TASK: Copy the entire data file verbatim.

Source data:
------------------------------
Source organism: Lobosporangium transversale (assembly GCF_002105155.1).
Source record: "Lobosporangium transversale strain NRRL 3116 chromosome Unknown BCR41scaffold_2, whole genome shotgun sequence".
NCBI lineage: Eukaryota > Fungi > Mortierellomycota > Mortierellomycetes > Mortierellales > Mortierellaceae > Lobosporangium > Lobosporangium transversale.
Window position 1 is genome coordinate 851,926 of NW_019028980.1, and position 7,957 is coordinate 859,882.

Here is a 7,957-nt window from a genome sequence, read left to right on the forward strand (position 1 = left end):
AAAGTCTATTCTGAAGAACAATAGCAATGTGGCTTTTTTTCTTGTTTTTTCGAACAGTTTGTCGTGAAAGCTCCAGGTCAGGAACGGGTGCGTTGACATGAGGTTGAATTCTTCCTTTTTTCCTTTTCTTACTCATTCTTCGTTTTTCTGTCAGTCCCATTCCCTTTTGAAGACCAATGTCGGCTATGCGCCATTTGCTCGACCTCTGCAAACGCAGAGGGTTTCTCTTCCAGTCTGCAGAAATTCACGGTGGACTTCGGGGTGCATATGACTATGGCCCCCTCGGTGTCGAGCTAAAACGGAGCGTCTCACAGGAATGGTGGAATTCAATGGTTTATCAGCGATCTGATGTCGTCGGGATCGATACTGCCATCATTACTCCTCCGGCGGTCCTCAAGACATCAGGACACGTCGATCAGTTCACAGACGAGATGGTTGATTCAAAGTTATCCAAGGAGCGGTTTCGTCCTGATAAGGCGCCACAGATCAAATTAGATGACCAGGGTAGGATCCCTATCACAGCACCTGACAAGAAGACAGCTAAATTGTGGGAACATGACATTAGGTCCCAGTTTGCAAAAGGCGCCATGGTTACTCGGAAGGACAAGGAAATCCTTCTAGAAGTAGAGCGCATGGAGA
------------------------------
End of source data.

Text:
Source organism: Lobosporangium transversale (assembly GCF_002105155.1).
Source record: "Lobosporangium transversale strain NRRL 3116 chromosome Unknown BCR41scaffold_2, whole genome shotgun sequence".
NCBI lineage: Eukaryota > Fungi > Mortierellomycota > Mortierellomycetes > Mortierellales > Mortierellaceae > Lobosporangium > Lobosporangium transversale.
Window position 1 is genome coordinate 851,926 of NW_019028980.1, and position 7,957 is coordinate 859,882.

Here is a 7,957-nt window from a genome sequence, read left to right on the forward strand (position 1 = left end):
AAAGTCTATTCTGAAGAACAATAGCAATGTGGCTTTTTTTCTTGTTTTTTCGAACAGTTTGTCGTGAAAGCTCCAGGTCAGGAACGGGTGCGTTGACATGAGGTTGAATTCTTCCTTTTTTCCTTTTCTTACTCATTCTTCGTTTTTCTGTCAGTCCCATTCCCTTTTGAAGACCAATGTCGGCTATGCGCCATTTGCTCGACCTCTGCAAACGCAGAGGGTTTCTCTTCCAGTCTGCAGAAATTCACGGTGGACTTCGGGGTGCATATGACTATGGCCCCCTCGGTGTCGAGCTAAAACGGAGCGTCTCACAGGAATGGTGGAATTCAATGGTTTATCAGCGATCTGATGTCGTCGGGATCGATACTGCCATCATTACTCCTCCGGCGGTCCTCAAGACATCAGGACACGTCGATCAGTTCACAGACGAGATGGTTGATTCAAAGTTATCCAAGGAGCGGTTTCGTCCTGATAAGGCGCCACAGATCAAATTAGATGACCAGGGTAGGATCCCTATCACAGCACCTGACAAGAAGACAGCTAAATTGTGGGAACATGACATTAGGTCCCAGTTTGCAAAAGGCGCCATGGTTACTCGGAAGGACAAGGAAATCCTTCTAGAAGTAGAGCGCATGGAGA